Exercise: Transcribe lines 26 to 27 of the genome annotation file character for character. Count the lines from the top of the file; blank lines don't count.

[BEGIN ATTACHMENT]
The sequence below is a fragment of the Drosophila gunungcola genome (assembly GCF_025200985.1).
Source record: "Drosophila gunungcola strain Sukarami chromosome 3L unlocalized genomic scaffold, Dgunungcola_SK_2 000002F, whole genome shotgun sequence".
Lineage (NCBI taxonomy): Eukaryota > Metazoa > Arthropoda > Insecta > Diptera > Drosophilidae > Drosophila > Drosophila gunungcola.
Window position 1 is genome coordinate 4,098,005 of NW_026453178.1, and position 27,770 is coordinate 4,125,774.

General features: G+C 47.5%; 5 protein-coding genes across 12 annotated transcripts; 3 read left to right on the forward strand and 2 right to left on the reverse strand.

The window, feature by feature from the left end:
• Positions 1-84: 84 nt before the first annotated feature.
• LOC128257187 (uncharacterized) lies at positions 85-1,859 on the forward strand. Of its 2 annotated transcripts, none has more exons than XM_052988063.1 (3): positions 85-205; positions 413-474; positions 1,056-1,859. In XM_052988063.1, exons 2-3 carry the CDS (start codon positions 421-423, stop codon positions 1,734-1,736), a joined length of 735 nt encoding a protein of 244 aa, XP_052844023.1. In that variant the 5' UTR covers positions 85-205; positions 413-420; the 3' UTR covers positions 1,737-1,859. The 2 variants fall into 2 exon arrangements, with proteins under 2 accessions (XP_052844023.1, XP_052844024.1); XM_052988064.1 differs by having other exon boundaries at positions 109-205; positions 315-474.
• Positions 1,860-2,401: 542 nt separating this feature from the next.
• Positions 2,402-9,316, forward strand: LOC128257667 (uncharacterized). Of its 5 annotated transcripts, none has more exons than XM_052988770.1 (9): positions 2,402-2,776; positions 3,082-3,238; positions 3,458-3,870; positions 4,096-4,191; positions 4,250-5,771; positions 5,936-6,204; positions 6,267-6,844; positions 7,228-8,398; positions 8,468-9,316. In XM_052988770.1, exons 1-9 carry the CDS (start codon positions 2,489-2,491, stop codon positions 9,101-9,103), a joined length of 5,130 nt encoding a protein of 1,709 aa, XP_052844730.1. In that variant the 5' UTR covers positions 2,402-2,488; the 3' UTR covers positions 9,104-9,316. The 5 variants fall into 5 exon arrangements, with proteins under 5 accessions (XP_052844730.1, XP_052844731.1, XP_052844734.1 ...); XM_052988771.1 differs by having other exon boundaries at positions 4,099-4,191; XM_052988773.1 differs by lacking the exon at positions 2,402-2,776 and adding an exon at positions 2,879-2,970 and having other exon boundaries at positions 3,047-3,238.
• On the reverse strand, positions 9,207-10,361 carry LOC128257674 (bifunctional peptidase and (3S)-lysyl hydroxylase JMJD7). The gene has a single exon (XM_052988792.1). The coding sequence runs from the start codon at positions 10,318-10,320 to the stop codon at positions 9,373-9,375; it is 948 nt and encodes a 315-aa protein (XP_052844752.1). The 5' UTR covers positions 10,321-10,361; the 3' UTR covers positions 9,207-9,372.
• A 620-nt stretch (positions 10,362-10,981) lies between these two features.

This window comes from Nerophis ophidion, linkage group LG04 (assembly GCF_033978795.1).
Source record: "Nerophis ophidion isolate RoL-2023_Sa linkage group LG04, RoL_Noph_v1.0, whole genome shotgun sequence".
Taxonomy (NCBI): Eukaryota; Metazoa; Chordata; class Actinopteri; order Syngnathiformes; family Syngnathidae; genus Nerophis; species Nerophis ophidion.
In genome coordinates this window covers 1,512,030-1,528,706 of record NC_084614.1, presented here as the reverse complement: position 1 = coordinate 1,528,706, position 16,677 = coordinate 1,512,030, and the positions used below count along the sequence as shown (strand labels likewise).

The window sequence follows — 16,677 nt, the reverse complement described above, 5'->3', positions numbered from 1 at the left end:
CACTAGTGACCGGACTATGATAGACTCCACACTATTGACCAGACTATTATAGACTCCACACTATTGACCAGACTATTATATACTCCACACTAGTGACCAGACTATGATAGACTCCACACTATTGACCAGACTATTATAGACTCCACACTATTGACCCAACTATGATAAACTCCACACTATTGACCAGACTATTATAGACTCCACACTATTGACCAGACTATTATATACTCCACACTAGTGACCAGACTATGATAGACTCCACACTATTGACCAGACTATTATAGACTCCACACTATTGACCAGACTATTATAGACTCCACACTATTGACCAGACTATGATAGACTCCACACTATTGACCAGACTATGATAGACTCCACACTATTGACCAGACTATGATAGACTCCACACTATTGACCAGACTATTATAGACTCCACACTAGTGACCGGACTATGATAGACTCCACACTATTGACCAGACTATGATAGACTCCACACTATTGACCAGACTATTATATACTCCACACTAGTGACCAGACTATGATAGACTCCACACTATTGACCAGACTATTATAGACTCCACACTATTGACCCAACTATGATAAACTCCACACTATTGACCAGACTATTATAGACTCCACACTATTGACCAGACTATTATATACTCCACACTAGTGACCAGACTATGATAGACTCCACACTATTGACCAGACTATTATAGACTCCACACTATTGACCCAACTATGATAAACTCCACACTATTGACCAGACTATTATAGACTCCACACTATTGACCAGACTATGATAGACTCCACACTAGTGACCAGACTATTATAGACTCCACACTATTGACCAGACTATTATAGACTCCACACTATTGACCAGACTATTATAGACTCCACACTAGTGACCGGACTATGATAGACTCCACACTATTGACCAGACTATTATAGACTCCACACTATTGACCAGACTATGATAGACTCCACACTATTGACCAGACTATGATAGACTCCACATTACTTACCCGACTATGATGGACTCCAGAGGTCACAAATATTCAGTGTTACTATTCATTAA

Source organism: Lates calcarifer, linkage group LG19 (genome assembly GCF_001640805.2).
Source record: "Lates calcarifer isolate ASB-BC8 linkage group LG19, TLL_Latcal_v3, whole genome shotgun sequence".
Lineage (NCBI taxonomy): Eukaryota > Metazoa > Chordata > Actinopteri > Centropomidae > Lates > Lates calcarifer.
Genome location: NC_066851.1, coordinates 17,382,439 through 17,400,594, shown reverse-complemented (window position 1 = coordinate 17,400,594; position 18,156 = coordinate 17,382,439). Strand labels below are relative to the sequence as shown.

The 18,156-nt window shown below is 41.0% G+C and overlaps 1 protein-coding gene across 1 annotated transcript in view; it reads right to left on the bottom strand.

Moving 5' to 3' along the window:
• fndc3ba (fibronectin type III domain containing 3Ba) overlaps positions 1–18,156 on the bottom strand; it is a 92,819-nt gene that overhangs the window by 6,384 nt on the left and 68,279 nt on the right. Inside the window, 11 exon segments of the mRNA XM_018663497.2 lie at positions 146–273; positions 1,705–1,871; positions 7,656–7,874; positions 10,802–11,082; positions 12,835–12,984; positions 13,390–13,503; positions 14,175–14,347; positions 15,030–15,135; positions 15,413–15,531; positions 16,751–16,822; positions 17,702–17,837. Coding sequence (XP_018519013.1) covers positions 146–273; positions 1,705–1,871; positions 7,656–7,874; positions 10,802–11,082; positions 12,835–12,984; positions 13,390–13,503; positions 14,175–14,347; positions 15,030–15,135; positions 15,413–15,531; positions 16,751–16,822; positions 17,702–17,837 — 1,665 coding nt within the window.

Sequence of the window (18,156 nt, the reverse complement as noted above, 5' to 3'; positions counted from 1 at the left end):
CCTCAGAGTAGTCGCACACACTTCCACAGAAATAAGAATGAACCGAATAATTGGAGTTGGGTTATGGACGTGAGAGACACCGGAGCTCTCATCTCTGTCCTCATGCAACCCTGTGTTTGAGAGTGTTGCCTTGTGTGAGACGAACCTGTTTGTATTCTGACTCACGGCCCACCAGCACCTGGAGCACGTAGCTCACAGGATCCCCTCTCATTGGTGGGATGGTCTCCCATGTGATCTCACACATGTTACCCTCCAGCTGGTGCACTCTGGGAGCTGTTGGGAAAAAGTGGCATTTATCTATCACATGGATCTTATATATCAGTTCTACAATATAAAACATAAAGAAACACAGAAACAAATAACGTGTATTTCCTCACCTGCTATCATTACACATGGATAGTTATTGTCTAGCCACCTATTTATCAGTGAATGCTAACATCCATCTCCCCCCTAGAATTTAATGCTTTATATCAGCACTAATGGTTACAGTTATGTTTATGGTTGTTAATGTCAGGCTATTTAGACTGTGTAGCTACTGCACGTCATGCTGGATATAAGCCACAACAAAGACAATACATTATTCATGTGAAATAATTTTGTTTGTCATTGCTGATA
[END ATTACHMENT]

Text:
Sequence of the window (18,156 nt, the reverse complement as noted above, 5' to 3'; positions counted from 1 at the left end):
CCTCAGAGTAGTCGCACACACTTCCACAGAAATAAGAATGAACCGAATAATTGGAGTTGGGTTATGGACGTGAGAGACACCGGAGCTCTCATCTCTGTCCTCATGCAACCCTGTGTTTGAGAGTGTTGCCTTGTGTGAGACGAACCTGTTTGTATTCTGACTCACGGCCCACCAGCACCTGGAGCACGTAGCTCACAGGATCCCCTCTCATTGGTGGGATGGTCTCCCATGTGATCTCACACATGTTACCCTCCAGCTGGTGCACTCTGGGAGCTGTTGGGAAAAAGTGGCATTTATCTATCACATGGATCTTATATATCAGTTCTACAATATAAAACATAAAGAAACACAGAAACAAATAACGTGTATTTCCTCACCTGCTATCATTACACATGGATAGTTATTGTCTAGCCACCTATTTATCAGTGAATGCTAACATCCATCTCCCCCCTAGAATTTAATGCTTTATATCAGCACTAATGGTTACAGTTATGTTTATGGTTGTTAATGTCAGGCTATTTAGACTGTGTAGCTACTGCACGTCATGCTGGATATAAGCCACAACAAAGACAATACATTATTCATGTGAAATAATTTTGTTTGTCATTGCTGATA